Exhibition catalog for ‘Thanks for Being with Us’

July 25th, 2010 | 3 Comments

thanks for being with us exhibition catalog

A high point of my recent trip to Tucson Museum of Art (TMA), to see the opening of Thanks for Being with Us: Contemporary Art from the Douglas Nielsen Collection, was picking up the exhibition’s impressive catalog in the museum’s bookstore. This is a very thoughtfully produced volume, and I credit TMA Chief Curator Julie Sasse for leading the effort to produce it. Likewise, I thank those who generously provided financial support to publish the catalog.

Turning the corner into the bookstore and seeing the stack of catalogs (above) was an amazing feeling — an experience I shall not forget. I was so happy to see Doug Nielsen — the collector who made the exhibition possible — photographed among his works in his Tucson loft. What’s more, to see my painting between the covers made me think about what it was like when I first started painting, so many years ago. I never had any intention of showing my work, let alone in a museum, or be shown in a museum catalog between Andy Warhol and Joel-Peter Witkin!

The catalog opens with a dialogue between Sasse and Nielsen, covering how Nielsen got started as a collector, why he collects, why he doesn’t sell pieces in his collection, and advice to other collectors (“Buy what you like and what you can afford!” he urges.). There’s also one paragraph where he discusses the emerging artists in his collection, myself being one of them. (Pardon the self-absorption — I just think Nielsen has a pretty interesting perspective here.)

Sasse: Some of the artists are already famous when you get them and others are emerging. Does that give you a feeling of satisfaction that you might be nurturing some new talent?

Nielsen: Oh it’s always nice. Like Grant Wiggins and Vonn Sumner have current shows in California, and I’m happy to hear it, because I know how hard they work. You know, an artist works primarily alone in the studio. I’m with dancers all the time. Choreographers need people; artists need paint. You know it’s very different; it’s almost anti-social, like writing. It’s between you and the canvas or you and the page. And I always think how isolating it must be to be by yourself, and then have to bring everything out and put it on the wall. It’s like your guts, it’s like your whole psyche is being exposed.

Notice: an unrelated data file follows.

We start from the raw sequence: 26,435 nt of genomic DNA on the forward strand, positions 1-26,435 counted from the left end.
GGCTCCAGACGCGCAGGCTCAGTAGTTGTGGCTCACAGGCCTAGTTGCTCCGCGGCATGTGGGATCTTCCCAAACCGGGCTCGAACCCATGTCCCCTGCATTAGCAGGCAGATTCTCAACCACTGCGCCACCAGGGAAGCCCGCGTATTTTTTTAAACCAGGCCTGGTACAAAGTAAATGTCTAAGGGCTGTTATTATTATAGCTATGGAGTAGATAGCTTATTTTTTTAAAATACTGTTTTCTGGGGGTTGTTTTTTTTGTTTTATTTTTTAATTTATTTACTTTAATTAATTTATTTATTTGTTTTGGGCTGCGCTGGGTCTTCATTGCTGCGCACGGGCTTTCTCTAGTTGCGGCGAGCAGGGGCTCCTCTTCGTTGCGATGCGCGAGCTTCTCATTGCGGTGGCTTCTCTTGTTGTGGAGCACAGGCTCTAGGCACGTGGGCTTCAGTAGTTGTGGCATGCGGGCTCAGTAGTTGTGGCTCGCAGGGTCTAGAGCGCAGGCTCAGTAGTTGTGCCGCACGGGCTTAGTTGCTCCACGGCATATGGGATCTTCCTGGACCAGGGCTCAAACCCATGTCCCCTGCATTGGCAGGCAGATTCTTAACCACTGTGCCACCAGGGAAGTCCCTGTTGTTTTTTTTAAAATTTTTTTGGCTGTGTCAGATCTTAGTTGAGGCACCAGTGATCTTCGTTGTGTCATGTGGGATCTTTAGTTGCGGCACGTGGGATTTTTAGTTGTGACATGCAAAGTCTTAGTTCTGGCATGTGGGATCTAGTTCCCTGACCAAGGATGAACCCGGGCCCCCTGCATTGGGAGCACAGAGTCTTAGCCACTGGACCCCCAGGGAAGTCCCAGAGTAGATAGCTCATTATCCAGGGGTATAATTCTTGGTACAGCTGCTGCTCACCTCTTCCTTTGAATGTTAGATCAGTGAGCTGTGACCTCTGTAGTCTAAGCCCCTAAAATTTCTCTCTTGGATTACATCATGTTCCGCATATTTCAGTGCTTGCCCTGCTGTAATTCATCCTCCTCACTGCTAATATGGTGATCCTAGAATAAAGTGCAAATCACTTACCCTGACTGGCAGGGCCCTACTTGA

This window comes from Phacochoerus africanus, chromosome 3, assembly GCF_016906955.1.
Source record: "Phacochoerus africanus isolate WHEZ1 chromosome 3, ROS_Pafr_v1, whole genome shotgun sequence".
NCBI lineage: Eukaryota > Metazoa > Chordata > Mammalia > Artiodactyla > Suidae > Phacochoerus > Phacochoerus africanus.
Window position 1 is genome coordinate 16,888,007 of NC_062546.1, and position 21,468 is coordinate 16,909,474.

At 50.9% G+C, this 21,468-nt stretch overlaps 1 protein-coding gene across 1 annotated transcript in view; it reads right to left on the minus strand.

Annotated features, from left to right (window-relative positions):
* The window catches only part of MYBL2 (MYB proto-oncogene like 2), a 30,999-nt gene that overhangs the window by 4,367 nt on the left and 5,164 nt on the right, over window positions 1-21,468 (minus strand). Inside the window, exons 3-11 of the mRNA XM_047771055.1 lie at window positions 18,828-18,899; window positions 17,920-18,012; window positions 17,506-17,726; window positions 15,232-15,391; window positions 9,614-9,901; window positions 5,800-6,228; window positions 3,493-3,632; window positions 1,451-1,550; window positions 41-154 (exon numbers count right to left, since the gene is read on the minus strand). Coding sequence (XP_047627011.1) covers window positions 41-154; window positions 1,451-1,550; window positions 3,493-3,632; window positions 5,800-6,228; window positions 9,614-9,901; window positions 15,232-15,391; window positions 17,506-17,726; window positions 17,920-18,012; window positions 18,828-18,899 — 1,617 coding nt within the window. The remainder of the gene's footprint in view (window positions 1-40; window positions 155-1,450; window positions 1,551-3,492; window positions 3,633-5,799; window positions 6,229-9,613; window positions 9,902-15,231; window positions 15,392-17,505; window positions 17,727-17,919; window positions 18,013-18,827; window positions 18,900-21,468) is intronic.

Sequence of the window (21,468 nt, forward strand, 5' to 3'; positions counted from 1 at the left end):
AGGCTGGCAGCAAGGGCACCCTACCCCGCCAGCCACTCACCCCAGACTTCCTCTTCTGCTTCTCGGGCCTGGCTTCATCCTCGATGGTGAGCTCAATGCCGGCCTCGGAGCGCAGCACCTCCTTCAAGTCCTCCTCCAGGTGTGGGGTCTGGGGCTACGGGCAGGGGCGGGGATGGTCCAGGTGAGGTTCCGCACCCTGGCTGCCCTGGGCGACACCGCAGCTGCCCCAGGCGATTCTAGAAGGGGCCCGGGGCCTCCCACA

Nielsen makes a very perceptive point — one I had not given much thought before. Painting can be really anti-social! In fact, you need to be anti-social — to tune everything out, and shut yourself in — to be able to have the focus to get it right. While maintaining an inward focus is imperative to painting, it’s also very difficult to coax myself out of that anti-social purview, so that I can participate in the world around me. I haven’t put much thought into it, but, now that I think about it, shifting between private and public spheres can be very challenging.

Thanks for Being with Us: Contemporary Art from the Douglas Nielsen Collection will be on display at Tucson Museum of Art through October 10, 2010. Take some time to check it out if you can.

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3 Responses to “Exhibition catalog for ‘Thanks for Being with Us’”

  1. Aimee says:

    I just ordered this for the library. Can’t wait to see it. Congrats again!

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